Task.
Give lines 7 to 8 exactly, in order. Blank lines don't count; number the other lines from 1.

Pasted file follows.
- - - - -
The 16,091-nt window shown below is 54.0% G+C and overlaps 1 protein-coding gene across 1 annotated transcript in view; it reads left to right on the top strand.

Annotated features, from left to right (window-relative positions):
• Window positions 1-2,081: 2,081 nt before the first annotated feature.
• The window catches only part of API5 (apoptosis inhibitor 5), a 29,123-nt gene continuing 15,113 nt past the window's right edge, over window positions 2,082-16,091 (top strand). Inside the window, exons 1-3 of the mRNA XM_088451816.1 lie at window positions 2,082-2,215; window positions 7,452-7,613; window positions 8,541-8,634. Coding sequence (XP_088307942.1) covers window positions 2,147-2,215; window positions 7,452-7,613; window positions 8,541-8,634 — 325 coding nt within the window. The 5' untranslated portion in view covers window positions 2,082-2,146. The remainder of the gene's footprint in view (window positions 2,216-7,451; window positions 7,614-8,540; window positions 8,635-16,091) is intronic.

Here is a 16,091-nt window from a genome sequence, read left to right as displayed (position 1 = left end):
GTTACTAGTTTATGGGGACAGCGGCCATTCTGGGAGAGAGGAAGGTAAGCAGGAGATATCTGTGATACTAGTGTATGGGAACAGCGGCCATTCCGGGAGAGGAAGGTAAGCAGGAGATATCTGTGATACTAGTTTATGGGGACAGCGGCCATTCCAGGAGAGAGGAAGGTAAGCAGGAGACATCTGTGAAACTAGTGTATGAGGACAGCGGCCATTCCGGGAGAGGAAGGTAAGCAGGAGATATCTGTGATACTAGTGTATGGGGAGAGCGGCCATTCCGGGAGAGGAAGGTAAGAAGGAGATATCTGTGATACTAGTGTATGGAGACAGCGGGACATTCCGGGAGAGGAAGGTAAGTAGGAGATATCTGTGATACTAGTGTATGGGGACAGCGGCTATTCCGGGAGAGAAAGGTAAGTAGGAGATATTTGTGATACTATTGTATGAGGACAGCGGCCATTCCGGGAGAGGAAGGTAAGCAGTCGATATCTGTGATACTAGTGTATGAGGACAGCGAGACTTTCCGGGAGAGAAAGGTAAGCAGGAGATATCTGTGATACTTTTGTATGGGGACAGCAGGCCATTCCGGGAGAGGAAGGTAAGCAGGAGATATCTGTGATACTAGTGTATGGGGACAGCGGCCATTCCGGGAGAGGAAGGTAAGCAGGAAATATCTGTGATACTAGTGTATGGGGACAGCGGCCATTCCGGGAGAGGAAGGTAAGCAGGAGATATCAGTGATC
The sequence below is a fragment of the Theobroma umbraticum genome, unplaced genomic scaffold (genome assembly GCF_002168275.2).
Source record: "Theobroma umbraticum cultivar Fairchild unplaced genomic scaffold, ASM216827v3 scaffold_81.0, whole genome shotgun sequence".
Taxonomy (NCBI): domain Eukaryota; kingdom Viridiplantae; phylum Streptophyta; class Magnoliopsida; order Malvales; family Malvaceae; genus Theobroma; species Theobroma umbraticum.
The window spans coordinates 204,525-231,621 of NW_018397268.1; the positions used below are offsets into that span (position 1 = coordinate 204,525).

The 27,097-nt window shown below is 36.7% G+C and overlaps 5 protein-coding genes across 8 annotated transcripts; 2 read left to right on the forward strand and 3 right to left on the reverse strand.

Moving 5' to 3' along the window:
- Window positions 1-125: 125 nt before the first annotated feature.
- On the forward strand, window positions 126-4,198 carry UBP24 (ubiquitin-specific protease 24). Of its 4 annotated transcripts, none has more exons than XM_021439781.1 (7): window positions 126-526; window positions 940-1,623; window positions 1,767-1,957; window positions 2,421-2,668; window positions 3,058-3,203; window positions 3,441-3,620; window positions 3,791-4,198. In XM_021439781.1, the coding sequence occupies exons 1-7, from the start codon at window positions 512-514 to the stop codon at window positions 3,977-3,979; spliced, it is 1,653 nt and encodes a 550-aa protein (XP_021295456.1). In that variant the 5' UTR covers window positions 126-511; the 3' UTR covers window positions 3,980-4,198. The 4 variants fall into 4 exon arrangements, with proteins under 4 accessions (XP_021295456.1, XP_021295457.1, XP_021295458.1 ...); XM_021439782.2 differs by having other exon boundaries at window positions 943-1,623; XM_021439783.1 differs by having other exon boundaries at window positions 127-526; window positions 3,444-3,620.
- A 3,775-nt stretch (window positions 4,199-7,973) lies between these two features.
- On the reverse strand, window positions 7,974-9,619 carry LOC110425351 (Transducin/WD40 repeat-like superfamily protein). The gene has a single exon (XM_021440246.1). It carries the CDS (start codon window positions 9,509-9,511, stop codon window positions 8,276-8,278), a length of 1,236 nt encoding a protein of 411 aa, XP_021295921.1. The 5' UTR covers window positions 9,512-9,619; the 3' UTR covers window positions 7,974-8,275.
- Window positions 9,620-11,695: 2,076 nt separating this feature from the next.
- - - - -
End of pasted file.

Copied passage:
The sequence below is a fragment of the Theobroma umbraticum genome, unplaced genomic scaffold (genome assembly GCF_002168275.2).
Source record: "Theobroma umbraticum cultivar Fairchild unplaced genomic scaffold, ASM216827v3 scaffold_81.0, whole genome shotgun sequence".